Google
 

Wednesday, October 3, 2018

My Tips for Managing Student Blogs - One for All or All Have One?

In the course of a year I get to run a lot of workshops about blogging. One of the questions that frequently comes up in those workshops goes something like this, “do you recommend that I have just one blog or should all of my students have their own blogs?” There is not a clear cut answer to this question because the answer depends upon how you envision using blogs in your teaching practice.

If your use of blogging is going to be limited to just distributing information about your class(es) to students and their parents, one blog is all that you need. Even if you teach multiple courses, one blog is sufficient if you’re only using it to distribute information. Simply label each new blog post with the name or section of the course for whom the information is intended. From a management standpoint it is far easier to label each blog post on one blog than it is to maintain a different blog for each course that you teach. That is a lesson that took me one semester to learn.

Back when I was teaching five sections of the same ninth grade social studies course every group seemed to be at a different place even though the content was the same for each class. So I tried to maintain five different blogs. Before long I found myself either posting to the wrong blog or my students were going to the wrong blog because they had forgotten the blog’s URL and asked a classmate from a different section of the course for the blog’s URL. After that semester I decided to create one blog to use as the central online hub for all of my students. All students who took a course with me would have the URL for my blog and go there whenever they needed an update about their courses. I found it very easy to say to students, “go to my blog and click on the label for your class.” Even when I started to have students contribute to group blogs they started out by going to my blog and clicking the link to their group blogs.

If you envision having all of your students write blog posts, proper planning of the blogging process is critical to being able to keep track of your students’ work. Teachers who have twenty-five or fewer students might be able to have each student maintain his or her own blog and keep track of all of them, but even twenty-five blogs is a lot to keep track of. The solution that I recommend is to create a group blog for each class that you teach. Create the blog using whichever platform you like then make each student an author on the blog. To track who wrote what on the blog make sure that the author’s name (first names only or use pen names with young students). Alternatively, you can have students label or tag posts with their names or pen names to sort out who wrote what. As the creator and owner of the group blog you will be able to see who wrote what from your administrative panel, but that doesn’t help parents who want to check the blog to see what their children have been sharing.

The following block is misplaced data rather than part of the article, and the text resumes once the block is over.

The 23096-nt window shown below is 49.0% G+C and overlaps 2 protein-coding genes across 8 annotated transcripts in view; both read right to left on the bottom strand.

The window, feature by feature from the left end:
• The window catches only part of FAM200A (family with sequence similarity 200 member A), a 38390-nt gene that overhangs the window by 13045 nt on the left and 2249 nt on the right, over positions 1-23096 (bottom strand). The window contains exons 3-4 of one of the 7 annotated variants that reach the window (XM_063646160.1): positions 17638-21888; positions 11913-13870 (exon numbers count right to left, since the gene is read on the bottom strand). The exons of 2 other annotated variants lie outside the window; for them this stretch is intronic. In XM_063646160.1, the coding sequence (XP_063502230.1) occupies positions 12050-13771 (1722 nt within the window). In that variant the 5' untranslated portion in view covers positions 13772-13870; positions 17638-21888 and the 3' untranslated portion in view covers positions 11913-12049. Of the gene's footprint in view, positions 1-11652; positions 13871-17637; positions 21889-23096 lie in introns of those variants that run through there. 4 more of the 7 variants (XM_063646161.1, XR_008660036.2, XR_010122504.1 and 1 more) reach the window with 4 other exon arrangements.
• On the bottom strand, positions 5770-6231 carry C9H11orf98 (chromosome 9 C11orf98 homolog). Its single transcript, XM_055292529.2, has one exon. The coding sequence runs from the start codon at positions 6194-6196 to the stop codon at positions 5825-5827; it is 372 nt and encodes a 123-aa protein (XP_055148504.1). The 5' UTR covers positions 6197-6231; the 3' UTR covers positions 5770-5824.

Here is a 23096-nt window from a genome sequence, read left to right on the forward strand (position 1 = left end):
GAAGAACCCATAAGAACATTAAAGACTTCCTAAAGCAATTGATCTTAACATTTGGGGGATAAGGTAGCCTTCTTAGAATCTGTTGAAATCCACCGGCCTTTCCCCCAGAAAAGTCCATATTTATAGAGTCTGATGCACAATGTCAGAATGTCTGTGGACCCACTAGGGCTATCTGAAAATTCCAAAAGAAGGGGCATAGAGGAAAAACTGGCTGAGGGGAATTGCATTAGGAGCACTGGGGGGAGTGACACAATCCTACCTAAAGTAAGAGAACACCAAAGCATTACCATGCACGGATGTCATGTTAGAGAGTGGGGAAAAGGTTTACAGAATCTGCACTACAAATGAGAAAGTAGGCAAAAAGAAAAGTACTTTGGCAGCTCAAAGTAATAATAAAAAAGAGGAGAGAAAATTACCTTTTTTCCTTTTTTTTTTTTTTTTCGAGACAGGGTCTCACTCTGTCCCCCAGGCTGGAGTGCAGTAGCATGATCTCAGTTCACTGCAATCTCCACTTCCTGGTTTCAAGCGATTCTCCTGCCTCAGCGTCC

Teachers who want students to use blogs to experiment with web design and coding will have to allow each student to maintain his or her own blog. Likewise, if the goal is to have each student showcase work for college or internship applications then each student will need to be the sole author on that blog. Keeping track of all of those blogs is a challenge, but a manageable challenge. One quick management method is to create a spreadsheet of all of your students’ blogs. Another quick management strategy is to create a list of links to the blogs then post that list in a side column on your own blog so that you or anyone else visiting your blog can quickly jump to a student’s blog.

A Fun and Free State & Country Capital Identification Game

Capital Toss is a free geography game from ABCya. The game has a state capitals mode and a country capitals mode. In both modes of the game works the same way. The name of a state or country appears at the bottom of the screen and three rows of capital names scroll across the top. When the correct capital name appears players virtually toss a ball at it. After ten correct answers players can choose a new ball. Three consecutive incorrect answers ends the game.

Applications for Education
Capital Toss is designed for students in grades three through five. It's not a terribly complex game, but it should make for a good review activity for your students.

Social Media Scenarios for Teachers to Consider

This afternoon I facilitated a faculty meeting in which my goal was to get people thinking critically about how they are currently using social media. Rather than just talking at the faculty and telling them about some real life situations, I decided to create a little a game.

To create the game I simply wrote some scenarios on slides. Then I create an objective for the game. In this case the objective was to navigate from Maine to Florida while avoiding social media pitfalls. Then when it was time to play the game in the faculty meeting I gave each group a blank map of the eastern United States. We rolled a dice to determine where each group would advance to. Each number on the die corresponded to a state listed in the slides of scenarios. Those slides can be seen here.

How to Share Your Google VR Tours With Students

Over the last few weeks I have received a lot of emails from readers who had made virtual reality tours in Google's VR Tour Creator but then ran into difficulty sharing those tours with their students. To answer those questions I made the following video that demonstrates how you can share your VR tours with students.


Learn more about how to use Google's VR Tour Creator by watching this video that I made earlier this year.



Google's VR Tour Creator is one of the tools that I feature in depth in my Teaching History With Technology course.